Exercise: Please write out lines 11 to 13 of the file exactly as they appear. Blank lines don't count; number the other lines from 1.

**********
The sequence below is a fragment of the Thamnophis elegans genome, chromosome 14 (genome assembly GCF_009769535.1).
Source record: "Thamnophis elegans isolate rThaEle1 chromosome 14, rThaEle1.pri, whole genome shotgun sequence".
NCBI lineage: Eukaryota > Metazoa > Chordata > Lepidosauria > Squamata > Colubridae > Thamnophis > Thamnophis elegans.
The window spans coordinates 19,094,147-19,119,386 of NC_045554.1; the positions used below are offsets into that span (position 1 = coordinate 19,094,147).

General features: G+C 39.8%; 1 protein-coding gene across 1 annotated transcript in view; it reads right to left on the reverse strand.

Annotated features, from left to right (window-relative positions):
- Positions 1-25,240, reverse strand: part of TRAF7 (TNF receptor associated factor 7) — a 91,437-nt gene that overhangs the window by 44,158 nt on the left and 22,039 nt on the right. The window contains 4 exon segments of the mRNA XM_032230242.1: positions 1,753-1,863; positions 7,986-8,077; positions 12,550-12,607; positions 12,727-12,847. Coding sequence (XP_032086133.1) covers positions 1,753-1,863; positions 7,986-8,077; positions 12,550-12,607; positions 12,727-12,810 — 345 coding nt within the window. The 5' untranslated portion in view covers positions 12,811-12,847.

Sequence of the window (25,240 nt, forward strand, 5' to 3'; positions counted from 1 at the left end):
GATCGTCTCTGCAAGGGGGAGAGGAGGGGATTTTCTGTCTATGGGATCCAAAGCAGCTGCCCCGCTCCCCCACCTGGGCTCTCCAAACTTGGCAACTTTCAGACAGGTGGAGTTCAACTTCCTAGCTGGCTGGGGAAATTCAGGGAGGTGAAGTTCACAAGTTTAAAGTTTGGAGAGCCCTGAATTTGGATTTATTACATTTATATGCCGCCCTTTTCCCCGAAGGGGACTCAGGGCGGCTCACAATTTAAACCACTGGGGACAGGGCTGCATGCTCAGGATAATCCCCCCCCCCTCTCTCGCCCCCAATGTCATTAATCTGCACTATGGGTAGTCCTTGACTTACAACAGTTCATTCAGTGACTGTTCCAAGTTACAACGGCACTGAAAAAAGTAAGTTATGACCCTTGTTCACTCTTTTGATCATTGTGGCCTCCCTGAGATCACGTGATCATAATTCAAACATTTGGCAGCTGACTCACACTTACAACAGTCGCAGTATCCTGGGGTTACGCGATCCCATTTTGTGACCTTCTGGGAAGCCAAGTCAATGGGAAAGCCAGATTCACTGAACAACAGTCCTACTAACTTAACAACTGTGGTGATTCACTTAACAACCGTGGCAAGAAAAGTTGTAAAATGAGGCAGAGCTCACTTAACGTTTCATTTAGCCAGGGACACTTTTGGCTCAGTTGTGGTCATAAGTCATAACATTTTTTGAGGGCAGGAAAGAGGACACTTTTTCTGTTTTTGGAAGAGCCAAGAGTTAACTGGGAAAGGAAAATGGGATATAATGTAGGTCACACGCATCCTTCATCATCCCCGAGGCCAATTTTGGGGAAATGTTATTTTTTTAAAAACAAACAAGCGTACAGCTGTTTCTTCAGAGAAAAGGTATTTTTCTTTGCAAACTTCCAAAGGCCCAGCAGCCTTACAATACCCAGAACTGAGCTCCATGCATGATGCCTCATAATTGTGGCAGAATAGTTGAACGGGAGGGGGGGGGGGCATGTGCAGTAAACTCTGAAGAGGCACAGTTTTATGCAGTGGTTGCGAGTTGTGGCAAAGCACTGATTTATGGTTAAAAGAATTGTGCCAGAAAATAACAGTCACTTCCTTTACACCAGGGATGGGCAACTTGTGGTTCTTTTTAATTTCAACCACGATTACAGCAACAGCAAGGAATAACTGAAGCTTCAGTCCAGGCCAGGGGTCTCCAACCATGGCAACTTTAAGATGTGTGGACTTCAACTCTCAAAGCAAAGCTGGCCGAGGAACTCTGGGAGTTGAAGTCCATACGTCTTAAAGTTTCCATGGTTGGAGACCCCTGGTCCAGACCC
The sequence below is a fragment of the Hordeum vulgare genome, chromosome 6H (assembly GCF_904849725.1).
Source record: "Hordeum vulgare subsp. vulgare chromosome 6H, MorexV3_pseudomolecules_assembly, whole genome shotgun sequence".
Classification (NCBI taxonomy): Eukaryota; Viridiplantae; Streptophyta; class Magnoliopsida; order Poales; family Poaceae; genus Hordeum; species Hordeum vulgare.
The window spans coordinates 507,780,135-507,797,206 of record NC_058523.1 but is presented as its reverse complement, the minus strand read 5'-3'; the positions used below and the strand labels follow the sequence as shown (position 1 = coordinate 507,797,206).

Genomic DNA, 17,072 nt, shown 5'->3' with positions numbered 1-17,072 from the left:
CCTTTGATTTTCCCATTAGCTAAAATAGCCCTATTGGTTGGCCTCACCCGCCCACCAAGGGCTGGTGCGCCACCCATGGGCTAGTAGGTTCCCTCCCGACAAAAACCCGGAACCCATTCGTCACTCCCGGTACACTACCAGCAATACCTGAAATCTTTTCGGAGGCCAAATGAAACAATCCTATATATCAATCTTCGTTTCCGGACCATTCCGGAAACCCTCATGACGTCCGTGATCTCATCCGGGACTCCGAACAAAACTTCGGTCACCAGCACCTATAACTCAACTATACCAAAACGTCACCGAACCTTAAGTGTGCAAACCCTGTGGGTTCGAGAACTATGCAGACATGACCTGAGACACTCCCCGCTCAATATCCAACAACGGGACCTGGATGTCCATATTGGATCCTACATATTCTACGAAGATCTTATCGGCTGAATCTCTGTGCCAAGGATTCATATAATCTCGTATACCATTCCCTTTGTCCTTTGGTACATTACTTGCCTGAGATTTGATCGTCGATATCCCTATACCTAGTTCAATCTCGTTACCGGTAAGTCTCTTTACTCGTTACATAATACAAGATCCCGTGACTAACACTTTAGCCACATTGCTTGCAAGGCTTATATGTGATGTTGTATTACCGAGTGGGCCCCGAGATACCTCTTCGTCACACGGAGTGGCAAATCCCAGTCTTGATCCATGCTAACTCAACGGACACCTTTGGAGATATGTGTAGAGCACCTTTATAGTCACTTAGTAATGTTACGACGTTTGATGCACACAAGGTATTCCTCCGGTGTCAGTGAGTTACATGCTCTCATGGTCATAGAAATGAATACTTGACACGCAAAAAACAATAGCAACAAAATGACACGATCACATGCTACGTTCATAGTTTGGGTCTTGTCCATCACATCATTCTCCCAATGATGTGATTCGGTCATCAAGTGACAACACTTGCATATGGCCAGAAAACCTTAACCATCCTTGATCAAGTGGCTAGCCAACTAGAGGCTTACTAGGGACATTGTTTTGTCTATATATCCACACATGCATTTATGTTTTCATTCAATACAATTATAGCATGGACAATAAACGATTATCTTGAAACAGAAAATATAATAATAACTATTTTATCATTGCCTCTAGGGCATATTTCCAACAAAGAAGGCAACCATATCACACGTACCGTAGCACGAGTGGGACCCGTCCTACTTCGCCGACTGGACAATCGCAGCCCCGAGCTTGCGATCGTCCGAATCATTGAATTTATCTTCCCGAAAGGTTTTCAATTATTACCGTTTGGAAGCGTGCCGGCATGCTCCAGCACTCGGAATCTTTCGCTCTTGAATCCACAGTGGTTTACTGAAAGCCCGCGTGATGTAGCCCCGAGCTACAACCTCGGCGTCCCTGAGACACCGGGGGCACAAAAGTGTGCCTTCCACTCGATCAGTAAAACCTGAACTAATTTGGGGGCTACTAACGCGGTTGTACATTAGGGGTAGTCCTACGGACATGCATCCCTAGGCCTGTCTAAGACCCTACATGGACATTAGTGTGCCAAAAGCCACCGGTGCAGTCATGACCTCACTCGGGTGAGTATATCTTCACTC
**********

Source record: "Hordeum vulgare subsp. vulgare chromosome 6H, MorexV3_pseudomolecules_assembly, whole genome shotgun sequence".
Classification (NCBI taxonomy): Eukaryota; Viridiplantae; Streptophyta; class Magnoliopsida; order Poales; family Poaceae; genus Hordeum; species Hordeum vulgare.
The window spans coordinates 507,780,135-507,797,206 of record NC_058523.1 but is presented as its reverse complement, the minus strand read 5'-3'; the positions used below and the strand labels follow the sequence as shown (position 1 = coordinate 507,797,206).